In a world of precarious employment, many people who are getting by on minimum-wage agency work supplemented by Working Tax Credits can be thrown into a major crisis at the whim of their employer. When we met Phil outside the buroo he had been given only a few hours’ work in the last three weeks and was struggling to make ends meet. Another week with reduced hours and he faced losing his Tax Credits as well. Clearly this wasn’t sustainable. He had spoken to the DWP and been told that if he left the agency work and applied for Jobseekers Allowance he would be sanctioned for giving up his job! So his only option was to go on Universal Credit. The one advantage of Universal Credit is that you ‘only’ lose 63p of benefit for every pound you earn, instead of losing all bar £5 when you are on JSA. Otherwise rules are generally more intrusive and the sanctions system is much more punitive, so Phil had good reason not to want to sign up to the benefit.
This didn’t seem right to us. Phil had been working for some time and paying National Insurance, so he should have been eligible for 6 months contribution based JSA; and if you’re on JSA you can’t be forced to accept a just a few hours’ work a week. We gave Phil the details of the local Welfare Rights advice sessions so he could get this sorted out, but this seemed like a problem that is going to keep reappearing, so we thought we would get advice from CPAG for future reference. This is what we learnt:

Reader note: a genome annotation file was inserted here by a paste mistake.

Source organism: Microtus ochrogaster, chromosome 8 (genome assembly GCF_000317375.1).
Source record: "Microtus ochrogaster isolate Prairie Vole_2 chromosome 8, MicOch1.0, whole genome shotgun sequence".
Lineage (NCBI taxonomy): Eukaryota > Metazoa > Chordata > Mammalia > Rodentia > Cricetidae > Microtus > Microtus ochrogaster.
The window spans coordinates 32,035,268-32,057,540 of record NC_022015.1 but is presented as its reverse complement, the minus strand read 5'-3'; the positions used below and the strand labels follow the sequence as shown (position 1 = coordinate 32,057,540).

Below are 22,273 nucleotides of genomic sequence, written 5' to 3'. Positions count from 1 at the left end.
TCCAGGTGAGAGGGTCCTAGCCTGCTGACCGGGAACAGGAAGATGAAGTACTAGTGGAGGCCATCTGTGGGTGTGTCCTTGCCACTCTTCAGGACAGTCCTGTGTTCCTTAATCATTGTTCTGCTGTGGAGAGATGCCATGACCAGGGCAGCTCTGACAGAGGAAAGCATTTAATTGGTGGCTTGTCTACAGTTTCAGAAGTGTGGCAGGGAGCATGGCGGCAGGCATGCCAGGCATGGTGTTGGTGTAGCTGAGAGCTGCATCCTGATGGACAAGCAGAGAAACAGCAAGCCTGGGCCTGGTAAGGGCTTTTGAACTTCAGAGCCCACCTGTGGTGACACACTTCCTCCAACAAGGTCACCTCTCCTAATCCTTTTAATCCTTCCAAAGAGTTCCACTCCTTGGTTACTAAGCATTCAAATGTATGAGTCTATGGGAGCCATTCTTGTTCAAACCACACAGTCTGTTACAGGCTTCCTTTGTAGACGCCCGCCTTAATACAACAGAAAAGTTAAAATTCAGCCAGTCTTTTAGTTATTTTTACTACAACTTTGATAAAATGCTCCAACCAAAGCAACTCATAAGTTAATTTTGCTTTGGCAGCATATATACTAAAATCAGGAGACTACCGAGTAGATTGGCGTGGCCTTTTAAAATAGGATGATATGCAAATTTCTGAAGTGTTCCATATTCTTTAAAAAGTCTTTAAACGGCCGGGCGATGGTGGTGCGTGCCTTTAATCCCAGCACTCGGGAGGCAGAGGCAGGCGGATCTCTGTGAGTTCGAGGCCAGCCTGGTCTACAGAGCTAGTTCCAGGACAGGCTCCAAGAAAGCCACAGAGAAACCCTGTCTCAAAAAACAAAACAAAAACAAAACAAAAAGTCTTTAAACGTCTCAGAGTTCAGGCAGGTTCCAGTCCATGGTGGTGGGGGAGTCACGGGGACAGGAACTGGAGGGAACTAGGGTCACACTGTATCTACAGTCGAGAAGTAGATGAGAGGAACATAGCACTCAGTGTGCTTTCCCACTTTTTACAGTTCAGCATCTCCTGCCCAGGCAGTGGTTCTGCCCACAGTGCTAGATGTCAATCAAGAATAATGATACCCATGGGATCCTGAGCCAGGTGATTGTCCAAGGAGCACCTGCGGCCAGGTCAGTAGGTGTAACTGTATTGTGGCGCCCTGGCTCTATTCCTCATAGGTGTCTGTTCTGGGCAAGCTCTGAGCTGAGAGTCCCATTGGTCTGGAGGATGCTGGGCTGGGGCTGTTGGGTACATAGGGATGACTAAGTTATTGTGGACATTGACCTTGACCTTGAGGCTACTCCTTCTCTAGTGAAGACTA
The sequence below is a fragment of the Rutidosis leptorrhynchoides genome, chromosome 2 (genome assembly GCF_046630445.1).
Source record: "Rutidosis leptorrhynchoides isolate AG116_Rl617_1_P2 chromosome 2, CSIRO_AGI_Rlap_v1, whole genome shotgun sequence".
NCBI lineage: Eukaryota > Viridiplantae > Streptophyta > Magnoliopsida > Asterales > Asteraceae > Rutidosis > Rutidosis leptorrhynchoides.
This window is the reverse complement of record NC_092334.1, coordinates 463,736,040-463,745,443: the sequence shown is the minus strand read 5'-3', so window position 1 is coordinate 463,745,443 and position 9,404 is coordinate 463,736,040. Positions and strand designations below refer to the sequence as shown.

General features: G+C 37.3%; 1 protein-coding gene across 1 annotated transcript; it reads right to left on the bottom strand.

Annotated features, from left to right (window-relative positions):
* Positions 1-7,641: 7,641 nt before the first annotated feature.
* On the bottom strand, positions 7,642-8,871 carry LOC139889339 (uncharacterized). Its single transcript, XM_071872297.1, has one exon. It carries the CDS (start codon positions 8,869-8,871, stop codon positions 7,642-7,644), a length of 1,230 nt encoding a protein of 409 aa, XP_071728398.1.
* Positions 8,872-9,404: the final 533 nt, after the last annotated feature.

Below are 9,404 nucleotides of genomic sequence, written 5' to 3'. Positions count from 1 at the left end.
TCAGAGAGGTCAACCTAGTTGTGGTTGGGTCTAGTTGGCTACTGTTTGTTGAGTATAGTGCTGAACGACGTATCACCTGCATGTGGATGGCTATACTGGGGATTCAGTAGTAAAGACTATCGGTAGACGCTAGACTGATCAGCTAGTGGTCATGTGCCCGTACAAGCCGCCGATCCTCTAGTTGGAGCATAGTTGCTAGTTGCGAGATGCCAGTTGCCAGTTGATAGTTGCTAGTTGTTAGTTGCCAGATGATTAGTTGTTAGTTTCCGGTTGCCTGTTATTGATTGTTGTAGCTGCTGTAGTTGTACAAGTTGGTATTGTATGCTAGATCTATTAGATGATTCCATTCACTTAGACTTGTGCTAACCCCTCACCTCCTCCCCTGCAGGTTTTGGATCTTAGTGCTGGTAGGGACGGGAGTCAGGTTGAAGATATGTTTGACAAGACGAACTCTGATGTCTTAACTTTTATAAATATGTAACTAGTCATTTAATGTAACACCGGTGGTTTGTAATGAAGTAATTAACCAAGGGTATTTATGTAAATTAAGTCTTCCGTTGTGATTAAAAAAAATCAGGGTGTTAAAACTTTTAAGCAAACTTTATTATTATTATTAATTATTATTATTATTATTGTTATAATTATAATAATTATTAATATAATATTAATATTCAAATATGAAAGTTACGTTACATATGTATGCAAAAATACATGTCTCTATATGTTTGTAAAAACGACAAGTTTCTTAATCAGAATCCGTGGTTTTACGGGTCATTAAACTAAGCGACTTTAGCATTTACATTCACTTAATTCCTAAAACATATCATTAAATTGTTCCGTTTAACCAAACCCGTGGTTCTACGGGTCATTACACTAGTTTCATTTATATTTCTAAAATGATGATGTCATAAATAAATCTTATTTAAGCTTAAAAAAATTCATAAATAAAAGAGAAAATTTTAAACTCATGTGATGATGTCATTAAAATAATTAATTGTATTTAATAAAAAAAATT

If you have paid enough National Insurance to qualify for Contribution-based JSA, or if you are in one of the groups who is not currently eligible to apply for Universal Credit, then you can sign up for JSA. You could do this and keep on with the part time work so long as it wasn’t for more than 16 hours a week, but until you started earning more than the amount of the JSA you would effectively be working for nothing. The DWP Guidance (paras 534415-18) says clearly that you shouldn’t be sanctioned for giving up a zero-hour contract, but that doesn’t mean that they won’t try. You should win an appeal, but might risk some difficult money-less weeks first.
If you are entitled to contribution based JSA then you shouldn’t actually get Universal Credit; but this wouldn’t be the first time that someone has been erroneously signed up to the new benefit. The DWP love getting people onto Universal Credit, and once there it is very difficult to leave. Next time you get a job then you stay on Universal Credit rather than Working Tax Credits.
All in all then, pretty much a Catch 22 arrangement.